1992 vs 2020, How History Repeats Itself and How We Can Learn From It

VideoAmp Hosts Intimate Conversation with Award-Winning Filmmakers of LA92

Even though issues of race and racism date back to the United States’ earliest days, education and understanding of the issue still has a long way to go. Case in point: many Americans only learned of Juneteenth and its significance for the first time this past spring. As an organization, we realized how much more we could be doing to hold ourselves accountable. So, we sprang into action and embraced the notion that knowledge is power. Our People team, with involvement from the newly formed Employee Advisory Group (EAG), is spearheading ways to educate, enlighten and empower VideoAmp employees on issues of race and equality. 

Most recently, we hosted Emmy and Oscar-winning filmmakers, Dan Lindsay and TJ Martin, for an exclusive discussion about the making of their documentary, LA92 as part of an ongoing speaker series that encourages us to ‘take part’ in the solution towards equality. The EAG organized virtual “viewing parties” for east and west coast employees, where Vampers were able to watch and discuss the film in advance of the chat with Dan and TJ. 

LA92 was released in 2017, marking 25 years since the beating of Rodney King. The film uses only archival footage to tell a story that too poignantly parallels events taking place in 2020. The documentary recounts one of the most charged periods of civil unrest in US history, highlighting racism, police brutality, protests, riots, an election year and for many, feelings of helplessness.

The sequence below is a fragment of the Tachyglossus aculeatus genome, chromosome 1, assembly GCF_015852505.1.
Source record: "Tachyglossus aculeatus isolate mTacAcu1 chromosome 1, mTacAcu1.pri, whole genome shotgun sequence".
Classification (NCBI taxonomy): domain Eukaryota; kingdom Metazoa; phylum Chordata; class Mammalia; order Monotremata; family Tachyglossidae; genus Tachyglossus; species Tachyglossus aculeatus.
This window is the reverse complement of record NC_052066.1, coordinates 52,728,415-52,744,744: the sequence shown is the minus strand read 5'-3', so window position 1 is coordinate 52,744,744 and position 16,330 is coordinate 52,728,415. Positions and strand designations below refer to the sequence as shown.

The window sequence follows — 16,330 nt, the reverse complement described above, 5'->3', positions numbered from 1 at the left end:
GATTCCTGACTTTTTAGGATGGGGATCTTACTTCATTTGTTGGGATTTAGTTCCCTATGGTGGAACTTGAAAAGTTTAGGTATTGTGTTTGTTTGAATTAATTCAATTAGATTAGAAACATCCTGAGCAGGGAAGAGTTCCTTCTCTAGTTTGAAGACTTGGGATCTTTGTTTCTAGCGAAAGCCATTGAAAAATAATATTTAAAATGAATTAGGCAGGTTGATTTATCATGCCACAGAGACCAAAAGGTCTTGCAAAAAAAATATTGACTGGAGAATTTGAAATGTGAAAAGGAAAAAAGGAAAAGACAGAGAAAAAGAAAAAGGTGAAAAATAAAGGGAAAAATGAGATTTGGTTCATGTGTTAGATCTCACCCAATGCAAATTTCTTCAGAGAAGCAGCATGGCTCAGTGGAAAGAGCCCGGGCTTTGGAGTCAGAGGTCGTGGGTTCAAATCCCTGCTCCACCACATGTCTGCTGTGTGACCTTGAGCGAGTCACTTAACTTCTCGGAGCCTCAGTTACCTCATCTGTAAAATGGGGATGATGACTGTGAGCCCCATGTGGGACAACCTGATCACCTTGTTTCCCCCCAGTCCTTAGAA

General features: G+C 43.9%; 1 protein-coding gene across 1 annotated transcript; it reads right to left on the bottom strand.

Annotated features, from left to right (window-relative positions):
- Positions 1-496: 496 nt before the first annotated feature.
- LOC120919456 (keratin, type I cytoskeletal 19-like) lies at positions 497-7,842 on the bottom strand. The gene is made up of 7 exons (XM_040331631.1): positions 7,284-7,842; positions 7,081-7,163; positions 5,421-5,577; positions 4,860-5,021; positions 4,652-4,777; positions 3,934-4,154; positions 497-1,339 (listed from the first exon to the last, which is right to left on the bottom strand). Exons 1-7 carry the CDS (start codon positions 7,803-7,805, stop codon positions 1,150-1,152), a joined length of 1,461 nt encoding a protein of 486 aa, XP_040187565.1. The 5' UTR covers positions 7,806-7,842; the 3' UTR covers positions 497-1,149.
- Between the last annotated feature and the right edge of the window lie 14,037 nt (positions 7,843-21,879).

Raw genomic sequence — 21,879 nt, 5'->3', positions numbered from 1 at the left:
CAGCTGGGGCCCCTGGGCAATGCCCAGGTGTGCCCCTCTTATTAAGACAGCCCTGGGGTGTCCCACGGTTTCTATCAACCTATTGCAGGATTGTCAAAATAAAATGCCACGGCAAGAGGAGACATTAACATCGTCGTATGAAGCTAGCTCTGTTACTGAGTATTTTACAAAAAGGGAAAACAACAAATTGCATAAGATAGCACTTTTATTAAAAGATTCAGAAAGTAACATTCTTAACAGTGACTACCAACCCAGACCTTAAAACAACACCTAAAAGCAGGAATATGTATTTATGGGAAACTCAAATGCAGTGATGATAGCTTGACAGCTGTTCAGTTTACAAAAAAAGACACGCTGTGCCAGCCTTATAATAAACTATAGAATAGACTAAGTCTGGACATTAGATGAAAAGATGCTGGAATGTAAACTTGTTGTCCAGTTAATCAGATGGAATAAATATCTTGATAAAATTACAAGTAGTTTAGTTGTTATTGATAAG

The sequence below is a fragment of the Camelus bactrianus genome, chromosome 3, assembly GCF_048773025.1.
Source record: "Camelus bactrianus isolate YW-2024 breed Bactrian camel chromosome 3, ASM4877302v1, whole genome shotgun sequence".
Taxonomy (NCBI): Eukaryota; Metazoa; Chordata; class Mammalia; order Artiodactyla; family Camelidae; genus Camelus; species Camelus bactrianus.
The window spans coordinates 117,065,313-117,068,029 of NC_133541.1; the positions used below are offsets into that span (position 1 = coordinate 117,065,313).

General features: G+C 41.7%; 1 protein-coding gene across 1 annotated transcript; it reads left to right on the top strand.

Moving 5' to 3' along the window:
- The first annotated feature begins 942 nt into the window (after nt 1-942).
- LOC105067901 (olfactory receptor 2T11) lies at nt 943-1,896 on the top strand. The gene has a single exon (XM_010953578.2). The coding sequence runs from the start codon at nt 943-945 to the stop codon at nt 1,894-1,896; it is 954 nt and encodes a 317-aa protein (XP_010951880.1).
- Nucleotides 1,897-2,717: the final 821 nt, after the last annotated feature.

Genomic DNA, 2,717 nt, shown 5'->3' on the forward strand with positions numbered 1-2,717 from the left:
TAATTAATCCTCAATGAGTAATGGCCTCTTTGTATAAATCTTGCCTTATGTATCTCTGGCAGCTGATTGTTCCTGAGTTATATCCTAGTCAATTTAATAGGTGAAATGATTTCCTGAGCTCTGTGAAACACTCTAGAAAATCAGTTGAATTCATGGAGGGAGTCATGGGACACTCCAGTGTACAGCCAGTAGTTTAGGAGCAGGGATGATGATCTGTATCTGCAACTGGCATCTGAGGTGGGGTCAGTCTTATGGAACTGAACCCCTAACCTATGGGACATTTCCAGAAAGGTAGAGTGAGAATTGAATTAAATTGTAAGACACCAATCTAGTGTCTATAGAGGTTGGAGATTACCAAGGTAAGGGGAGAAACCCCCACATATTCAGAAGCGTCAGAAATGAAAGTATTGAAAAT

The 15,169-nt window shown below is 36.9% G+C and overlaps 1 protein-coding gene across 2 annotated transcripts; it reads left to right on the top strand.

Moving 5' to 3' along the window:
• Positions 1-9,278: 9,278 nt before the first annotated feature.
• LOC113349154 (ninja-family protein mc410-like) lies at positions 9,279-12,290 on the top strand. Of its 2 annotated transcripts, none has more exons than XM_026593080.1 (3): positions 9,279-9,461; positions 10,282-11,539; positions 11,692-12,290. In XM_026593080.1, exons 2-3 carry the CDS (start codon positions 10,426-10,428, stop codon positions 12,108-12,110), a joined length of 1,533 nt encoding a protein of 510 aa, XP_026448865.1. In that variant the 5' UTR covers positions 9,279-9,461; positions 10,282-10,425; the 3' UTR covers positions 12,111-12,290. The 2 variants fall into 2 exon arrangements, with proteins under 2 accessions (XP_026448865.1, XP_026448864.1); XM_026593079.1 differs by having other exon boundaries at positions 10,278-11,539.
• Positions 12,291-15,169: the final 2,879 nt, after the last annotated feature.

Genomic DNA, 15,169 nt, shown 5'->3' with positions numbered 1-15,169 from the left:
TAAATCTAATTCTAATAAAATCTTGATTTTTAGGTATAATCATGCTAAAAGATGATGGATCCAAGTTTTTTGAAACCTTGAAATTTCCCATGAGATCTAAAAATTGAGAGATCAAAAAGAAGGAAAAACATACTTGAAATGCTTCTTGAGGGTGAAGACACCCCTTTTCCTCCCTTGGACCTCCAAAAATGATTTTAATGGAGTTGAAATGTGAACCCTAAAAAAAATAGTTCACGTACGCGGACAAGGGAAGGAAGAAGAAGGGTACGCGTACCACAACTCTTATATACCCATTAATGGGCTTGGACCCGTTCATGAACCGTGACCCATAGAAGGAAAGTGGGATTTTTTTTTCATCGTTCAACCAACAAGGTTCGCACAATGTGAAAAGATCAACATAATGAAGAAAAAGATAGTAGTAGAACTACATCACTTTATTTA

Marisa Peters, our Chief People Officer, facilitated a conversation with Dan and TJ that was not only eye opening, but a reality check — much like the documentary itself. They explained how the film came to life through a lens of empathy with the hope of eliciting raw emotion from the viewer. By humanizing the events and the city of Los Angeles, they urged the viewer to create a relationship with the story. The goal? To catalyze connection, curiosity and empathy around race and inequality that prompts a call to action. 

The award-winning directors also discussed a harsh reality: that history continues to repeat itself. Too often, tragic events like the beating of Rodney King, or deaths of George Floyd and Breonna Taylor, spark movements that eventually lose steam and are too soon forgotten. The duo speculates a number of reasons for this happening, but one that stands out is the idea that people often expect a tangible “reward” for their efforts. When in reality, the only way to drive out systemic racism is to continue making the effort and doing the work with no expectation of gratification, just the pure intent to do what’s right.

There are so many layers and nuances when it comes to the issues of race and racism in the US. Driving out hate and ignorance is no easy task. As individuals we need to remain vigilant, empathetic and open. As a nation, we need to be honest with ourselves and new generations about mistakes made throughout history. And as an organization, we know there’s still a long way to go, even from our very tiny corner of the world, but we remain committed.